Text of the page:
Home of ChanRobles Virtual Law Library

 

Home of Chan Robles Virtual Law Library

www.chanrobles.com

PHILIPPINE SUPREME COURT DECISIONS

FIRST DIVISION

[G.R. No. 104709. March 7, 1995.]

PEOPLE OF THE PHILIPPINES, Petitioner, v. COURT OF APPEALS, REGIONAL TRIAL COURT OF LANAO DEL NORTE, BRANCH V, and CASAN MAQUILING, Respondents.

The Solicitor General for Petitioner.

Padilla & Padilla for Respondents.


SYLLABUS


1. REMEDIAL LAW; CRIMINAL PROCEDURE; APPEAL NOTICE OF APPEAL; WITHDRAWAL THEREOF; RULE AND EXCEPTION; APPLICATION IN CASE AT BAR. — In People v. Dela Cruz, G.R. No. 68319, 31 March 1992, 207 SCRA 632 this Court ruled that once a notice appeal is filed, it cannot be validly withdrawn to give way to a motion for reconsideration, except when the accused decides to serve the sentence. However, said case would not apply to the present case because here, the court a quo itself approved such withdrawal of appeal three (3) days after the filing of the motion for withdrawal of appeal In the Dela Cruz case. the trial court did not favorably act on the motion for withdrawal of notice of appeal. Further, in the present case, it was made clear in the motion to withdraw notice of appeal that private respondent had opted for such withdrawal not for the purpose of serving the sentence but to file precisely a motion for reconsideration of the judgment of the court a quo. If the court a quo, after approving on 30 September 1991, the withdrawal of the notice of appeal indeed believed that it had overlooked Sec. 12, Rule of the Rules of Court, what it should have done was not to declare the judgment of conviction as final and executory, but to set aside its previous order approving the private respondent’s motion to withdraw notice of appeal. The trial court should have realized that declaring the judgment of 25 September 1991 as final and executory was more prejudicial and unfavorable to private respondent than reinstating the notice of appeal. Courts, after all, are duty-bound to ascertain whether the accused in a criminal case is fully aware of the consequences of his actions especially those affecting his rights, like making a plea of guilty or, as in this case, waiving his right to appeal. Private respondent, having clearly manifested to the court a quo that he merely wanted to file a motion for reconsideration, and not to serve sentence under the judgment, the court should have been more careful in not declaring its judgment as final and executory Moreover, nothing in the records would show that the approval of the withdrawal of the notice of appeal and allowing private respondent to file his motion for reconsideration could adversely affect or prejudice any substantial right of petitioner People.

2. ID.; ID.; ID.; ESCAPE PENDING APPEAL; RULE. — Well-settled is the rule that the "Court may upon motion of the appellee or on its own motion dismiss the appeal if the appellant escapes from prison or confinement or jumps bail or flees to a foreign country during the pendency of the appeal," and that the appellant is deemed thereby to have waived any right to seek relief from the court. (People v. Martinado, G.R. No. 92020, 19 October 1992, 214 SCRA 712).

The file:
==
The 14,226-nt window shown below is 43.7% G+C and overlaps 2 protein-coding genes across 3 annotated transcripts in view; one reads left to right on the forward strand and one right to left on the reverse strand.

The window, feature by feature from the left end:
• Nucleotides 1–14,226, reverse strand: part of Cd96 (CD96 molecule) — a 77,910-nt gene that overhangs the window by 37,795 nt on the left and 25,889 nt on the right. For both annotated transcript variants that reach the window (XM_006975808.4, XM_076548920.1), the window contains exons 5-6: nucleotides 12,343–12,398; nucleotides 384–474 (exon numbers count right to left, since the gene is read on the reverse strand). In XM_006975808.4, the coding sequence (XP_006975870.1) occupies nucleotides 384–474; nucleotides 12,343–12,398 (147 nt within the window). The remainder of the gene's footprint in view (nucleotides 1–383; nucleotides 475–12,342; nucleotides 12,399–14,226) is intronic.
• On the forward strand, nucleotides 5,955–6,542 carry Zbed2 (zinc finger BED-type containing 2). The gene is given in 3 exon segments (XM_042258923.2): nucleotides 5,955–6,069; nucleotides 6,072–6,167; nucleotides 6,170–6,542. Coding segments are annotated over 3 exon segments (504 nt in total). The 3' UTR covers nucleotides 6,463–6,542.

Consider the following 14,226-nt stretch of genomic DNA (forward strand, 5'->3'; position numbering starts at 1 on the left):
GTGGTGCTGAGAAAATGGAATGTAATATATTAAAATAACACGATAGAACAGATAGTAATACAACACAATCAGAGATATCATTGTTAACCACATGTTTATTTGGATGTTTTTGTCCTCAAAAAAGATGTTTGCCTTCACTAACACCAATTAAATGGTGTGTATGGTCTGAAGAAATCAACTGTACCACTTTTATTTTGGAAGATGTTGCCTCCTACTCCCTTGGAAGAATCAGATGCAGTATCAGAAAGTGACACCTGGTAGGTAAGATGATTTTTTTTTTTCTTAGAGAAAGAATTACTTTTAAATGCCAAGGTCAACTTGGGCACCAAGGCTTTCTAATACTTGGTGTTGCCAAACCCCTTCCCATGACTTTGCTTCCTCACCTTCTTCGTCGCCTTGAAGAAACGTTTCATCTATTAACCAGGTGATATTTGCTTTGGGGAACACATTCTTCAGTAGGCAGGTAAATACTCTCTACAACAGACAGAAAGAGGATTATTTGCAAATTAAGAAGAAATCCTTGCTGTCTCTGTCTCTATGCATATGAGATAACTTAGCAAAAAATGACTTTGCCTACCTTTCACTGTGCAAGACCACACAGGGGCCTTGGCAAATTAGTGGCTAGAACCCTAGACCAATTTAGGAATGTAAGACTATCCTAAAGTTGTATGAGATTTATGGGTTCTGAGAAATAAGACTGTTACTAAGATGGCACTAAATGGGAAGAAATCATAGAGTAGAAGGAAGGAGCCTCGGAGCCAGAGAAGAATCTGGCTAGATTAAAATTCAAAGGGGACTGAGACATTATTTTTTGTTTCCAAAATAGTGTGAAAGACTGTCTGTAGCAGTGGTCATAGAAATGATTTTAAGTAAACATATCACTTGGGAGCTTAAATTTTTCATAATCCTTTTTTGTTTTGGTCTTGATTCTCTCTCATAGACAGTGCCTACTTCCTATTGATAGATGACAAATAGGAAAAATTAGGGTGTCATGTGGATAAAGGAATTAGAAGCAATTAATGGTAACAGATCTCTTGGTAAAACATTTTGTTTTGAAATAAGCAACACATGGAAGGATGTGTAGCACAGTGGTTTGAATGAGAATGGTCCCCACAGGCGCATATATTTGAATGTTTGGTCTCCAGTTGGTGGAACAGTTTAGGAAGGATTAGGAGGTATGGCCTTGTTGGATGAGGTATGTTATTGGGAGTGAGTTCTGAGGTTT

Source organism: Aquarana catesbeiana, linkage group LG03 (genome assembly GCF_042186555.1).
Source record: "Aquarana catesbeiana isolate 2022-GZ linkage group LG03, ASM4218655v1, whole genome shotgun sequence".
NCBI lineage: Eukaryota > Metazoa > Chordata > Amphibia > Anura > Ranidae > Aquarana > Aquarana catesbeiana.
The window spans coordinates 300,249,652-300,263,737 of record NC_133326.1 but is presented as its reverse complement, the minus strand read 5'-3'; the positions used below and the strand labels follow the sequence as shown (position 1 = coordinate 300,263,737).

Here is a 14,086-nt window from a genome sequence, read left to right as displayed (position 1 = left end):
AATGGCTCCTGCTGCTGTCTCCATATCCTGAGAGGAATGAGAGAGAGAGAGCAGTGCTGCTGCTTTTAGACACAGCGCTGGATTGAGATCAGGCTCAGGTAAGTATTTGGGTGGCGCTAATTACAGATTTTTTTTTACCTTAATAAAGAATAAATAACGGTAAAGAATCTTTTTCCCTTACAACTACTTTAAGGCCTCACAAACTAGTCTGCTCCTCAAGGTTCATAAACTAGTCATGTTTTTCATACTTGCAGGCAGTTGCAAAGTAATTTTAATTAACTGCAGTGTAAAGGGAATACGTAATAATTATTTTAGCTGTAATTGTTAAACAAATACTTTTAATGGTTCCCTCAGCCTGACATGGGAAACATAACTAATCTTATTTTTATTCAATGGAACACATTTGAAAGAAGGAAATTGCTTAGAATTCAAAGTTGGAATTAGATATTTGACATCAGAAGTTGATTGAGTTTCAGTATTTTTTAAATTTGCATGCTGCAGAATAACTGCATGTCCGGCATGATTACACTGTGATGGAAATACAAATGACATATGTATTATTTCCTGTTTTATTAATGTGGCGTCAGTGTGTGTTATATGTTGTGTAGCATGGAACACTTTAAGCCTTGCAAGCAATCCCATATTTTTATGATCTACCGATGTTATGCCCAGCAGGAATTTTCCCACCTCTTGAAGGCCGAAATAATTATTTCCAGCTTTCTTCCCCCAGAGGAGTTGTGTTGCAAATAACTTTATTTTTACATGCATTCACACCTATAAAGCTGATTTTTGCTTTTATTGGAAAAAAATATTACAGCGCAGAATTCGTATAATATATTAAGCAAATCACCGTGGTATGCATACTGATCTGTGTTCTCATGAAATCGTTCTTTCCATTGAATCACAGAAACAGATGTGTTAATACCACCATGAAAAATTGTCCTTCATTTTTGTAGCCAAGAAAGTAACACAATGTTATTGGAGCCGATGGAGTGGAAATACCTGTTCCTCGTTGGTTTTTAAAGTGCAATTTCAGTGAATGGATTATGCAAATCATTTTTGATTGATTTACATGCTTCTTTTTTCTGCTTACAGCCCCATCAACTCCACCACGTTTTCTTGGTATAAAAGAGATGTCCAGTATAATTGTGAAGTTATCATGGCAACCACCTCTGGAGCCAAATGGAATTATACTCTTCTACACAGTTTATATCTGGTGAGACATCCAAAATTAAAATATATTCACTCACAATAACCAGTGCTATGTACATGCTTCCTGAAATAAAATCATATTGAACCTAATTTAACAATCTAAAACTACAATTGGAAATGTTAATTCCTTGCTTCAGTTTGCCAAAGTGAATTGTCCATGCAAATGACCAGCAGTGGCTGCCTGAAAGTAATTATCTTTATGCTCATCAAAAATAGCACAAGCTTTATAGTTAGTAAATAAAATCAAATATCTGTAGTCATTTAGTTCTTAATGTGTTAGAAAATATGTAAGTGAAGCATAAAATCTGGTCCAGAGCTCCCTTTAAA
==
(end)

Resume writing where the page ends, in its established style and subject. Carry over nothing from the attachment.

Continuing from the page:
3. ID.; ID.; ID.; ID.; ID.; WHEN NOT APPLICABLE; CASE AT BAR. — From the actions of private respondent during the trial of the criminal cases, and after his conviction by the trial court, he had shown sufficient interest in defending his case. The records show no unusual and deliberate delay caused by any party in the trial of the criminal cases. It would seem that the escape of private respondent on 11 November 1991 was the only event which disrupted the proceedings in this case. Only private respondent knows the real reasons for his escape. While the courts can blame him for the delay in the final disposition of the criminal cases and for the loss of his privilege to seek relief from courts due to such escape from prison, the court a quo is equally at fault when it contributed to this delay. The court a quo in its questioned order of 29 October 1991 erred, as earlier averred, when it ruled that private respondent’s act of withdrawing his notice of appeal could only mean his desire to make the judgment of conviction final against him, despite the fact that the court had earlier approved the withdrawal of the notice of appeal and private respondent had clearly manifested that he was withdrawing his appeal because he wanted to file a motion for reconsideration of the judgment of conviction against him. It is because of this order of 29 October 1991 that a controversy arose that led to the filing of the present petition. The purpose of appeal is to bring up for review a final judgment of the lower court. (Lansang, Jr. v. Court of Appeals, G.R. No. 76028, 6 April 1990, 184 SCRA 230) As held in YBL v. NLRC, G.R. No. 93381,28 September 1990, 190 SCRA 160, substantial justice is better served by allowing the appeal. In view of the foregoing, and if only to truly make the courts really genuine instruments in the administration of justice, this Court allows private respondent to appeal the judgment decreeing his conviction. Moreover, by allowing private respondent’s appeal, no substantial rights of the prosecution would be prejudiced.